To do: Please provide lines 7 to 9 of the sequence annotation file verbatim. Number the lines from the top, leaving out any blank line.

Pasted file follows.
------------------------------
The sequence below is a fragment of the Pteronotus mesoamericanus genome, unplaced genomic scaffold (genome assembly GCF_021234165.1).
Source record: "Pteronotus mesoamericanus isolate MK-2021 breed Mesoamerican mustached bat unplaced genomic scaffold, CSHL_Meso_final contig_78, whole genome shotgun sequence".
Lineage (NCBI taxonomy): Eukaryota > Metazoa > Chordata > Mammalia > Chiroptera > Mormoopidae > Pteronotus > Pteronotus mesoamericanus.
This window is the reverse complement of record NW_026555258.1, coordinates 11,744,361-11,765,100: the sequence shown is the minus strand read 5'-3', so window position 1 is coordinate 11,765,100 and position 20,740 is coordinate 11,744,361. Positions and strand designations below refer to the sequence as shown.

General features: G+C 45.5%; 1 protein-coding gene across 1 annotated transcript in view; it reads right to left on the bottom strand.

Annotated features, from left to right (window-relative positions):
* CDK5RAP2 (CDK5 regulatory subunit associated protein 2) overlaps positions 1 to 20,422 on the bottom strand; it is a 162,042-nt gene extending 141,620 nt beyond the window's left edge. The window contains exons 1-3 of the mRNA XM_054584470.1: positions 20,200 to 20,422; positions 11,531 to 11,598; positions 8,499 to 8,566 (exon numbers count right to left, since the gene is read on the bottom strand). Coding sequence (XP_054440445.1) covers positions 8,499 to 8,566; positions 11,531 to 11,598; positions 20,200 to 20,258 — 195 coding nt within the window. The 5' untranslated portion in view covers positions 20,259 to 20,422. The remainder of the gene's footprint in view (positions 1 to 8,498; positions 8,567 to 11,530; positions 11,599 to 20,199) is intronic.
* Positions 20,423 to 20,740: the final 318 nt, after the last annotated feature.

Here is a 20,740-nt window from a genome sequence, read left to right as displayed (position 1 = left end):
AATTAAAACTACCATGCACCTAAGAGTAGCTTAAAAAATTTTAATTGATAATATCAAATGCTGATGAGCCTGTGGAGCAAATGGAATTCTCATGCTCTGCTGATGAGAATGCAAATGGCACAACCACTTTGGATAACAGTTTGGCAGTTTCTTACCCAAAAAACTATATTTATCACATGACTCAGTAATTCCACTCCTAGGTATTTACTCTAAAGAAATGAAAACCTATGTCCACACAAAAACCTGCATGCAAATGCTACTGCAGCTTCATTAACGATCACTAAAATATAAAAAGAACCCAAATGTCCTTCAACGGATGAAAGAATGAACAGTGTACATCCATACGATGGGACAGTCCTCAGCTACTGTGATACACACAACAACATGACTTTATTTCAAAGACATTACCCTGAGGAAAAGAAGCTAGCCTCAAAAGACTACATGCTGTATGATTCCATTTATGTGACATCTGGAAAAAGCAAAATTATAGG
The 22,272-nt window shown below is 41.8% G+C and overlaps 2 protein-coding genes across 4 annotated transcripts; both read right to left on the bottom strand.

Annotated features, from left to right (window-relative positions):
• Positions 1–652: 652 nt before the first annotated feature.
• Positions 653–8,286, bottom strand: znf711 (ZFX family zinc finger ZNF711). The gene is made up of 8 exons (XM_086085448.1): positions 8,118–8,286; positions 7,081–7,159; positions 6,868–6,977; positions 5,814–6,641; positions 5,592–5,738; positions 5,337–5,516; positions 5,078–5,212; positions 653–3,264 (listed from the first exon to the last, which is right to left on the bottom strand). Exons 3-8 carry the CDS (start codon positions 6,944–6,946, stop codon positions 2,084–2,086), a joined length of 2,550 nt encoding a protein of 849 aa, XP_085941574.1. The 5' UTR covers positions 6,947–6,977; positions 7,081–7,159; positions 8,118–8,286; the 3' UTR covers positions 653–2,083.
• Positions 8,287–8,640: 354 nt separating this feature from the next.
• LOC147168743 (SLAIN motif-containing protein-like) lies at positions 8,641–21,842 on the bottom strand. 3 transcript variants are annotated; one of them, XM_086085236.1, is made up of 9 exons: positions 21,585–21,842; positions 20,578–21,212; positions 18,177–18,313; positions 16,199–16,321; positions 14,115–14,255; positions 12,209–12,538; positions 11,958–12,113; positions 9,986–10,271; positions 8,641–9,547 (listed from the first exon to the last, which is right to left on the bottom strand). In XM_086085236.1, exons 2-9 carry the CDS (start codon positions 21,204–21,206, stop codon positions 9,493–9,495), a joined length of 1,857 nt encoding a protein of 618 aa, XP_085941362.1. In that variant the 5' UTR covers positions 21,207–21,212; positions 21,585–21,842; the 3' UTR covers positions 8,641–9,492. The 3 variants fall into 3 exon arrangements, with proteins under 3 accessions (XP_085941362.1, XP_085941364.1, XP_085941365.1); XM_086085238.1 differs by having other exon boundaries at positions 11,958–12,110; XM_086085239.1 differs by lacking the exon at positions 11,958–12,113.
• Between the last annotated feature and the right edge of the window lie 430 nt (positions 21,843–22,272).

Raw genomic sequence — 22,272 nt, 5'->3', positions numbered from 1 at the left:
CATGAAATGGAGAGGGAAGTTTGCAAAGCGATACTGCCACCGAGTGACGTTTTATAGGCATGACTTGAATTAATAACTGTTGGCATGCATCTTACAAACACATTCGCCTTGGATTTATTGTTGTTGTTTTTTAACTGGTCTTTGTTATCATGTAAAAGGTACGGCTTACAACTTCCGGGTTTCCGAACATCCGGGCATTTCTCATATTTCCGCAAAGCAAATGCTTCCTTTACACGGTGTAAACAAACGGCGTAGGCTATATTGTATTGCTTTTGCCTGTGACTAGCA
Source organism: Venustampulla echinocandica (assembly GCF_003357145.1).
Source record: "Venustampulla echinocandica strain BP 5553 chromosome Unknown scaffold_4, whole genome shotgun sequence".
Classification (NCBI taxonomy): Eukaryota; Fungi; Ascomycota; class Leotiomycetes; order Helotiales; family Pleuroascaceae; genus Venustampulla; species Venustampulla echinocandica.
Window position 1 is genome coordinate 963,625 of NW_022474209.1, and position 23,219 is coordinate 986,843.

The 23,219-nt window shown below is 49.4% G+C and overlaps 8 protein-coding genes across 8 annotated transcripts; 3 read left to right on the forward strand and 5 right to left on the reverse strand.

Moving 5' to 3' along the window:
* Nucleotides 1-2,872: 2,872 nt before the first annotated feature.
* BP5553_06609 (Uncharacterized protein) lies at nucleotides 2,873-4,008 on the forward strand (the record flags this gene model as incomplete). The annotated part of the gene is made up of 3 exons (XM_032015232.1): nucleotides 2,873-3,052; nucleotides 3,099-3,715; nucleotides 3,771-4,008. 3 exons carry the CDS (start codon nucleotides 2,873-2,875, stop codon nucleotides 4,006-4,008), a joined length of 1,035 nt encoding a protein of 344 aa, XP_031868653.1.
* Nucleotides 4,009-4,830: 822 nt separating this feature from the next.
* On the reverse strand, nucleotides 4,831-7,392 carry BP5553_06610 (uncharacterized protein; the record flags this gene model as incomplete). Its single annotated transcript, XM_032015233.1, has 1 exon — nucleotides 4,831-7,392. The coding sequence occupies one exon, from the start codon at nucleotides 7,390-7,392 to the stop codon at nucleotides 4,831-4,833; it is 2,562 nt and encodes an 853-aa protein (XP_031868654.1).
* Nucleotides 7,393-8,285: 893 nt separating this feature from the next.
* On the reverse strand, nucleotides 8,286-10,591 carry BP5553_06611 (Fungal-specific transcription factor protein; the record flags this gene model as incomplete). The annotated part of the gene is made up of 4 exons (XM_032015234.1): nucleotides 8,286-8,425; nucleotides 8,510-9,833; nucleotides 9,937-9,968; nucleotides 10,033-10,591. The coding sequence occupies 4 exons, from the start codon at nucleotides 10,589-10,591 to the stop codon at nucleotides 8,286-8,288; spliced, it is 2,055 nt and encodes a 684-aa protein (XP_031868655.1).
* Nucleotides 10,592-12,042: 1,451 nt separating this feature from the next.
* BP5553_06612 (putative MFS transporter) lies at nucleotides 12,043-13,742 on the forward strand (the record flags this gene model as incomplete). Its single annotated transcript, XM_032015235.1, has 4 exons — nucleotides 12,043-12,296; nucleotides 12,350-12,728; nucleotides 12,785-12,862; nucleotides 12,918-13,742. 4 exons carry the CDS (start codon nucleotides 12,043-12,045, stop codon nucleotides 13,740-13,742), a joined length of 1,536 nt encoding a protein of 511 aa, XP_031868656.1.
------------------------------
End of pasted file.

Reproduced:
* CDK5RAP2 (CDK5 regulatory subunit associated protein 2) overlaps positions 1 to 20,422 on the bottom strand; it is a 162,042-nt gene extending 141,620 nt beyond the window's left edge. The window contains exons 1-3 of the mRNA XM_054584470.1: positions 20,200 to 20,422; positions 11,531 to 11,598; positions 8,499 to 8,566 (exon numbers count right to left, since the gene is read on the bottom strand). Coding sequence (XP_054440445.1) covers positions 8,499 to 8,566; positions 11,531 to 11,598; positions 20,200 to 20,258 — 195 coding nt within the window. The 5' untranslated portion in view covers positions 20,259 to 20,422. The remainder of the gene's footprint in view (positions 1 to 8,498; positions 8,567 to 11,530; positions 11,599 to 20,199) is intronic.
* Positions 20,423 to 20,740: the final 318 nt, after the last annotated feature.

Here is a 20,740-nt window from a genome sequence, read left to right as displayed (position 1 = left end):